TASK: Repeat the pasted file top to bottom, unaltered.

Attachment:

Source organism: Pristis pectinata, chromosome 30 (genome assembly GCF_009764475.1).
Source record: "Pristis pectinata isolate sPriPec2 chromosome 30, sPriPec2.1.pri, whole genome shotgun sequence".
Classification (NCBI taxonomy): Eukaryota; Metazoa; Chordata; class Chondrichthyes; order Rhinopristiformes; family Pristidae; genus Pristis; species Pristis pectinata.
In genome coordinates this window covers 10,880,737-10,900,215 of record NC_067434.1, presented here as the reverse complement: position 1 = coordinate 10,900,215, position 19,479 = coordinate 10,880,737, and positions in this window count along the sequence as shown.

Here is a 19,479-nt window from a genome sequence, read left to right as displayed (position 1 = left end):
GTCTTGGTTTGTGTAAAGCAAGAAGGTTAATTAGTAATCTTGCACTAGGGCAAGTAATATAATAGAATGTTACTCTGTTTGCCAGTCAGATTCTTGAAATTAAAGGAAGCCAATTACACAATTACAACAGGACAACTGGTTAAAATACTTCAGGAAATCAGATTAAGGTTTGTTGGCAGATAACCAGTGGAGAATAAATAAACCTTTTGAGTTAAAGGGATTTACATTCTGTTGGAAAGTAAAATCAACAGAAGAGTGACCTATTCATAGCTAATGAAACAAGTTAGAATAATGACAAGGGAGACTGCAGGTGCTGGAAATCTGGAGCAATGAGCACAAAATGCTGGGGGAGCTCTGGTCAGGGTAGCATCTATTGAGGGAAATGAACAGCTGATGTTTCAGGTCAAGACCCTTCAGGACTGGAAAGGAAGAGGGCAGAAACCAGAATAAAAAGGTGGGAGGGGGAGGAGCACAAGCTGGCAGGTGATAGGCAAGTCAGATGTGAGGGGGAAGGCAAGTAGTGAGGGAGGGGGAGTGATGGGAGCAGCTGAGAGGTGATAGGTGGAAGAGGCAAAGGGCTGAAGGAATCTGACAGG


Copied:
Source organism: Pristis pectinata, chromosome 30 (genome assembly GCF_009764475.1).
Source record: "Pristis pectinata isolate sPriPec2 chromosome 30, sPriPec2.1.pri, whole genome shotgun sequence".
Classification (NCBI taxonomy): Eukaryota; Metazoa; Chordata; class Chondrichthyes; order Rhinopristiformes; family Pristidae; genus Pristis; species Pristis pectinata.
In genome coordinates this window covers 10,880,737-10,900,215 of record NC_067434.1, presented here as the reverse complement: position 1 = coordinate 10,900,215, position 19,479 = coordinate 10,880,737, and positions in this window count along the sequence as shown.

Here is a 19,479-nt window from a genome sequence, read left to right as displayed (position 1 = left end):
GTCTTGGTTTGTGTAAAGCAAGAAGGTTAATTAGTAATCTTGCACTAGGGCAAGTAATATAATAGAATGTTACTCTGTTTGCCAGTCAGATTCTTGAAATTAAAGGAAGCCAATTACACAATTACAACAGGACAACTGGTTAAAATACTTCAGGAAATCAGATTAAGGTTTGTTGGCAGATAACCAGTGGAGAATAAATAAACCTTTTGAGTTAAAGGGATTTACATTCTGTTGGAAAGTAAAATCAACAGAAGAGTGACCTATTCATAGCTAATGAAACAAGTTAGAATAATGACAAGGGAGACTGCAGGTGCTGGAAATCTGGAGCAATGAGCACAAAATGCTGGGGGAGCTCTGGTCAGGGTAGCATCTATTGAGGGAAATGAACAGCTGATGTTTCAGGTCAAGACCCTTCAGGACTGGAAAGGAAGAGGGCAGAAACCAGAATAAAAAGGTGGGAGGGGGAGGAGCACAAGCTGGCAGGTGATAGGCAAGTCAGATGTGAGGGGGAAGGCAAGTAGTGAGGGAGGGGGAGTGATGGGAGCAGCTGAGAGGTGATAGGTGGAAGAGGCAAAGGGCTGAAGGAATCTGACAGG